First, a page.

Sri Lanka opposition rejects President Rajapaksa’s offer to form interim government – Times of India

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COLOMBO: Sri Lanka’s main opposition, SJB, said on Sunday it has rejected an offer from embattled President Gotabaya Rajapaksa to his leader Sajith Premadasa to lead an interim government amid lingering political uncertainty in the country now under state of emergency.
“Our leader refused to accept the president’s offer,” Tissa Attanayake, the national organizer of Samagi Jana Balawegaya (SJB), told reporters.
Rajapaksa had telephoned both Premadasa and Harsha de Silva, the SJB’s economic guru, about the prospect of forming an interim government, a demand endorsed by both the powerful Buddhist clergy and the group that had broken away from ruling Sri Lanka. Podujana Peramuna (SLPP) coalition.
The SJB announced on Saturday that it would support the proposal of the law firm BASL, which had called for the creation of an 18-month interim government with the aim of abolishing the presidential governance system.
They had also called for the repeal of the 20th Amendment to the constitution, which granted unfettered powers to Rajapaksa in 2020.
The Sri Lankan Bar Association (BASL) calls for the restoration of the 19th amendment to the constitution that had given parliament more power over the president.
The SJB is discussing this proposal with the BASL, said SJB leader Harin Fernando.
The 19A passed in 2015 pruned presidential powers by empowering Parliament over the executive president.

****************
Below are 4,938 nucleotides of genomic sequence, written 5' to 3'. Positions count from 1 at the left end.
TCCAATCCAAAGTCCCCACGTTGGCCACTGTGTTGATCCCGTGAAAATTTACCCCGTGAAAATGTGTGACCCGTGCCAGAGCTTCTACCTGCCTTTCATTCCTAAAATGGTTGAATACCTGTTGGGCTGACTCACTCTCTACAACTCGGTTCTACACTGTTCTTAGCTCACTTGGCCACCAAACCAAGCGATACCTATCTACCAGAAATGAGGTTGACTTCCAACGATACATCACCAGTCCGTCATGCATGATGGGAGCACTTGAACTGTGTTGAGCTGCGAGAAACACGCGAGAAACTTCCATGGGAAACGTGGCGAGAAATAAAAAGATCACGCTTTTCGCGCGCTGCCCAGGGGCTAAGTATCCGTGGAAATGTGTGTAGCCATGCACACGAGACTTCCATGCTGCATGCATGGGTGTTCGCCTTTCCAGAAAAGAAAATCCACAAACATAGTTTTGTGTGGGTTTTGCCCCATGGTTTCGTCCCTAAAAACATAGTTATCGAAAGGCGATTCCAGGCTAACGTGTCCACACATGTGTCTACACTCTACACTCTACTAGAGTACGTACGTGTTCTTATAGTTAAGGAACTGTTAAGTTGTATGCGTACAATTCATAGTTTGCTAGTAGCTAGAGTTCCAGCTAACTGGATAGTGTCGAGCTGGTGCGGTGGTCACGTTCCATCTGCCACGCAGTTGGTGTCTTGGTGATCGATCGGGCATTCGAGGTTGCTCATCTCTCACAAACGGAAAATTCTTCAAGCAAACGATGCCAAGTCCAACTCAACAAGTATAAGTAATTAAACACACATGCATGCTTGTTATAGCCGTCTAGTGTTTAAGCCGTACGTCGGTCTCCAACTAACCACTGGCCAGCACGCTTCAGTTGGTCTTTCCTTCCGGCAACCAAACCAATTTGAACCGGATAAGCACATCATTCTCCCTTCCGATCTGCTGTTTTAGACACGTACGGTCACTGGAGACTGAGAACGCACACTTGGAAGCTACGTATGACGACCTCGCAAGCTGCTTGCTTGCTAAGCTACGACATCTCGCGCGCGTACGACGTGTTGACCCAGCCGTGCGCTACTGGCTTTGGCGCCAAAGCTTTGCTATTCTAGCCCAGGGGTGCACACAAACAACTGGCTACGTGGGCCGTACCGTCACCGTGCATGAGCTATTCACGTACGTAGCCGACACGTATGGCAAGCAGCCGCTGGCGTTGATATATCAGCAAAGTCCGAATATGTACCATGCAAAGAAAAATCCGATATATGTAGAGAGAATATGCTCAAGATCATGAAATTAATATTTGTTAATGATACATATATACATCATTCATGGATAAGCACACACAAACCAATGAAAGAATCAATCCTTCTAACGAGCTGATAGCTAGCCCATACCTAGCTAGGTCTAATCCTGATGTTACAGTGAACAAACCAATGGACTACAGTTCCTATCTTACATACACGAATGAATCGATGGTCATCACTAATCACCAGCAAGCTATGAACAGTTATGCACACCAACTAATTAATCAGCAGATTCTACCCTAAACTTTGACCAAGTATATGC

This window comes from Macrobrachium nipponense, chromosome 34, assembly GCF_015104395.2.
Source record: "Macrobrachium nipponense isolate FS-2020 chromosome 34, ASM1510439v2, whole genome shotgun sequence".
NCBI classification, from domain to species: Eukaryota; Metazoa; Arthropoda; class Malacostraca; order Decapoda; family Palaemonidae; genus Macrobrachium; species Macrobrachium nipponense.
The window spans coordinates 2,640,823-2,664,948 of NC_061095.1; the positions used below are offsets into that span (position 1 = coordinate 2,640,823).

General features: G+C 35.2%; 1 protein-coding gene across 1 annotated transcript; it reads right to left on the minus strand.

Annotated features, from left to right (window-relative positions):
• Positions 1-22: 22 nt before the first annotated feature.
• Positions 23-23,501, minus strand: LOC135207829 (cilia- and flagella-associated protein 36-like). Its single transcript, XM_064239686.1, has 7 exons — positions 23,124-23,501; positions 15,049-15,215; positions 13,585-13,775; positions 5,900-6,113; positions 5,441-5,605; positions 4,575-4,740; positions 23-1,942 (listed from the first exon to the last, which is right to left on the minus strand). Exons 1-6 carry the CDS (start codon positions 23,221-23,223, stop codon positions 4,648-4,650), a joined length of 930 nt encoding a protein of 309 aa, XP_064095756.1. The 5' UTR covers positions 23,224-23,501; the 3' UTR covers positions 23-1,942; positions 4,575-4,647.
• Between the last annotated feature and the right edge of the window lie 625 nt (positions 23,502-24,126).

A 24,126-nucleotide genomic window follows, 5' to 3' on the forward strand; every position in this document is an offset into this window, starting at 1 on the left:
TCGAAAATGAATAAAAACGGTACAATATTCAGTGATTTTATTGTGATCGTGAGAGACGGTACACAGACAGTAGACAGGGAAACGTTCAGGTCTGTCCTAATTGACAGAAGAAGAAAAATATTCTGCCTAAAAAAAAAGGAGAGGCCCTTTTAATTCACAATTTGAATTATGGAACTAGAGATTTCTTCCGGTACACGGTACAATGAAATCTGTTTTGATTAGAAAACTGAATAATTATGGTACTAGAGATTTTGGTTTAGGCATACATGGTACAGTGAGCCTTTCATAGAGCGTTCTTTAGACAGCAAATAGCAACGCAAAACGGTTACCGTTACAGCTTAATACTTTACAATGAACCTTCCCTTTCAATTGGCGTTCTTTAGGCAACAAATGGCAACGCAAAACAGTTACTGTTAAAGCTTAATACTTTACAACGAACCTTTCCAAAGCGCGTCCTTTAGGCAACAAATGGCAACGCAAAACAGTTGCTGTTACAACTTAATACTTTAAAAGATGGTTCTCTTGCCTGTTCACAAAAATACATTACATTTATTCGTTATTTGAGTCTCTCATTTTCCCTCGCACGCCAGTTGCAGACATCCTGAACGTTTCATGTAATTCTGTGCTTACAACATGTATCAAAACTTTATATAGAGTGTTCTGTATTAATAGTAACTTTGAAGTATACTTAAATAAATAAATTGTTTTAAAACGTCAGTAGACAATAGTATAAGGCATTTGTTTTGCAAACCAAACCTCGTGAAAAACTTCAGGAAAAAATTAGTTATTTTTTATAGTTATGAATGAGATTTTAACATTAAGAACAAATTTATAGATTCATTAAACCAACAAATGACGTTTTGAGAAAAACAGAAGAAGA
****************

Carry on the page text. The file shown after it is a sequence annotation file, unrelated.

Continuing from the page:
However, the 19A was demolished after Gotabaya Rajapaksa won the November 2019 presidential election.
Meanwhile, former President Maithripala Sirisena also met with Premadasa on Saturday to ask the SJB to take over the interim government.
Premadasa, 55, has already announced that he would not be a party to a government led by the two Rajapaksas – Gotabaya and Mahinda.
The SJB, which has handed over motions of no confidence against the SLPP coalition government and President Gotabaya Rajapaksa to the Speaker of Parliament, is pressuring Parliament Speaker Mahinda Yapa Abeywardena to bring forward the date of the debate.
The Buddhist clergy have also stepped up pressure on Rajapaksa to implement the preliminary government plan.
The government, which has been curtailed by a month of street protests, has declared a state of emergency, which gives security forces sweeping powers to deal with dissidents.
Sri Lanka is currently in an unprecedented economic crisis since independence from Britain in 1948.
Thousands of protesters have taken to the streets across Sri Lanka since April 9 as the government ran out of money for essential imports; the prices of essential raw materials have skyrocketed and there are acute shortages of fuel, medicines and electricity.
Despite mounting pressure, President Gotabaya Rajapaksa and his older brother and Prime Minister Mahinda Rajapaksa have refused to resign from office.
In a special cabinet meeting on Friday, President Rajapaksa declared a state of emergency effective Friday midnight. This is the second state of emergency declared in just over a month.
Rajapaksa had also declared a state of emergency on April 1 after a mass demonstration in front of his private home. He had withdrawn it on April 5 after fierce criticism of his move.





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